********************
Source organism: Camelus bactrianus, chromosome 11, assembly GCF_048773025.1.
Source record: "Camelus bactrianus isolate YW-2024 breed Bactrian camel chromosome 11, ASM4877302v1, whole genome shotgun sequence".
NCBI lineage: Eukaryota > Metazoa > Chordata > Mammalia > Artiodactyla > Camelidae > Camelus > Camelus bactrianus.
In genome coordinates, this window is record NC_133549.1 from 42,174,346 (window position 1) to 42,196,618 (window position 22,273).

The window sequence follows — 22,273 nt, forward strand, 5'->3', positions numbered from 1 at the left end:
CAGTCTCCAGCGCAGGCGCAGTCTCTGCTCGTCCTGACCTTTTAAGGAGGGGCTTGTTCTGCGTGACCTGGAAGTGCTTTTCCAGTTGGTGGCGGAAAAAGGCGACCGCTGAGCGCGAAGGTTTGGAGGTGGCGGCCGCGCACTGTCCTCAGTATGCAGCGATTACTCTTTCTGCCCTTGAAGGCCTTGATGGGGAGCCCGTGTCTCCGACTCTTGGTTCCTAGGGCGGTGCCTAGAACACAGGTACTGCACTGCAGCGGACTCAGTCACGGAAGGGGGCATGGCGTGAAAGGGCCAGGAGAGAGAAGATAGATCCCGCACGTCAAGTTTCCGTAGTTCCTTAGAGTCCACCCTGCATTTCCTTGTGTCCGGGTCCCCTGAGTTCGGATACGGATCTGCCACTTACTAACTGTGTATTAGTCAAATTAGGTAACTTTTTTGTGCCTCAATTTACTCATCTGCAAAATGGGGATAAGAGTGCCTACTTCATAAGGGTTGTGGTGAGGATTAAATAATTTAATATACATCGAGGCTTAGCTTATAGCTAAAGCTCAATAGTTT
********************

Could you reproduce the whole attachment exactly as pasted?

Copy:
Source organism: Camelus bactrianus, chromosome 11, assembly GCF_048773025.1.
Source record: "Camelus bactrianus isolate YW-2024 breed Bactrian camel chromosome 11, ASM4877302v1, whole genome shotgun sequence".
NCBI lineage: Eukaryota > Metazoa > Chordata > Mammalia > Artiodactyla > Camelidae > Camelus > Camelus bactrianus.
In genome coordinates, this window is record NC_133549.1 from 42,174,346 (window position 1) to 42,196,618 (window position 22,273).

The window sequence follows — 22,273 nt, forward strand, 5'->3', positions numbered from 1 at the left end:
CAGTCTCCAGCGCAGGCGCAGTCTCTGCTCGTCCTGACCTTTTAAGGAGGGGCTTGTTCTGCGTGACCTGGAAGTGCTTTTCCAGTTGGTGGCGGAAAAAGGCGACCGCTGAGCGCGAAGGTTTGGAGGTGGCGGCCGCGCACTGTCCTCAGTATGCAGCGATTACTCTTTCTGCCCTTGAAGGCCTTGATGGGGAGCCCGTGTCTCCGACTCTTGGTTCCTAGGGCGGTGCCTAGAACACAGGTACTGCACTGCAGCGGACTCAGTCACGGAAGGGGGCATGGCGTGAAAGGGCCAGGAGAGAGAAGATAGATCCCGCACGTCAAGTTTCCGTAGTTCCTTAGAGTCCACCCTGCATTTCCTTGTGTCCGGGTCCCCTGAGTTCGGATACGGATCTGCCACTTACTAACTGTGTATTAGTCAAATTAGGTAACTTTTTTGTGCCTCAATTTACTCATCTGCAAAATGGGGATAAGAGTGCCTACTTCATAAGGGTTGTGGTGAGGATTAAATAATTTAATATACATCGAGGCTTAGCTTATAGCTAAAGCTCAATAGTTT